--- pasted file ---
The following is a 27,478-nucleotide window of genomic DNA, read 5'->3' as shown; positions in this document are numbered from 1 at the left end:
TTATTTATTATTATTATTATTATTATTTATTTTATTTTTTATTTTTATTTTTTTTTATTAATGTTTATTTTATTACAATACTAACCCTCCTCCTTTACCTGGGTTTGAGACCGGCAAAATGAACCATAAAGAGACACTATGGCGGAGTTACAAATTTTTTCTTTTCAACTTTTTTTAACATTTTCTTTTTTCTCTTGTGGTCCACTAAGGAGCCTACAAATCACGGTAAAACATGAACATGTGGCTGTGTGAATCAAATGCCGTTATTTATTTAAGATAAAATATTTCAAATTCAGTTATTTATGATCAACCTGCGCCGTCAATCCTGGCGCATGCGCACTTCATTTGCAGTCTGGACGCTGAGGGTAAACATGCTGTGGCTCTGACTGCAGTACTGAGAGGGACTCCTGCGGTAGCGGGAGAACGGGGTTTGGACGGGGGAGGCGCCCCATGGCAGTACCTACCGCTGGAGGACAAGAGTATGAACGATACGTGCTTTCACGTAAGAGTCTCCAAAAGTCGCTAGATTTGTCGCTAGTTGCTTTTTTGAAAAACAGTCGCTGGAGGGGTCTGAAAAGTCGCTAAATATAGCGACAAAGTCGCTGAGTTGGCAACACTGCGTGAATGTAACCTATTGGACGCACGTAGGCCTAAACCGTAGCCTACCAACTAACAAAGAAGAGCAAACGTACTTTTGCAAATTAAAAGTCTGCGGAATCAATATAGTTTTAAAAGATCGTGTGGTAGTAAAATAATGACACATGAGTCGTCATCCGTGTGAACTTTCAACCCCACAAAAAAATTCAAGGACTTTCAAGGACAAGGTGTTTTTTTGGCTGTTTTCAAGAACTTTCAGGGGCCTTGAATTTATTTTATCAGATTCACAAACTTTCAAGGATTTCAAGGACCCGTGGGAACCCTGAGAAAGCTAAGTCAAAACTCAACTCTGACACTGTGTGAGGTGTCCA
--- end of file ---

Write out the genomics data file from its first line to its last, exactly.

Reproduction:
The following is a 27,478-nucleotide window of genomic DNA, read 5'->3' as shown; positions in this document are numbered from 1 at the left end:
TTATTTATTATTATTATTATTATTATTTATTTTATTTTTTATTTTTATTTTTTTTTATTAATGTTTATTTTATTACAATACTAACCCTCCTCCTTTACCTGGGTTTGAGACCGGCAAAATGAACCATAAAGAGACACTATGGCGGAGTTACAAATTTTTTCTTTTCAACTTTTTTTAACATTTTCTTTTTTCTCTTGTGGTCCACTAAGGAGCCTACAAATCACGGTAAAACATGAACATGTGGCTGTGTGAATCAAATGCCGTTATTTATTTAAGATAAAATATTTCAAATTCAGTTATTTATGATCAACCTGCGCCGTCAATCCTGGCGCATGCGCACTTCATTTGCAGTCTGGACGCTGAGGGTAAACATGCTGTGGCTCTGACTGCAGTACTGAGAGGGACTCCTGCGGTAGCGGGAGAACGGGGTTTGGACGGGGGAGGCGCCCCATGGCAGTACCTACCGCTGGAGGACAAGAGTATGAACGATACGTGCTTTCACGTAAGAGTCTCCAAAAGTCGCTAGATTTGTCGCTAGTTGCTTTTTTGAAAAACAGTCGCTGGAGGGGTCTGAAAAGTCGCTAAATATAGCGACAAAGTCGCTGAGTTGGCAACACTGCGTGAATGTAACCTATTGGACGCACGTAGGCCTAAACCGTAGCCTACCAACTAACAAAGAAGAGCAAACGTACTTTTGCAAATTAAAAGTCTGCGGAATCAATATAGTTTTAAAAGATCGTGTGGTAGTAAAATAATGACACATGAGTCGTCATCCGTGTGAACTTTCAACCCCACAAAAAAATTCAAGGACTTTCAAGGACAAGGTGTTTTTTTGGCTGTTTTCAAGAACTTTCAGGGGCCTTGAATTTATTTTATCAGATTCACAAACTTTCAAGGATTTCAAGGACCCGTGGGAACCCTGAGAAAGCTAAGTCAAAACTCAACTCTGACACTGTGTGAGGTGTCCA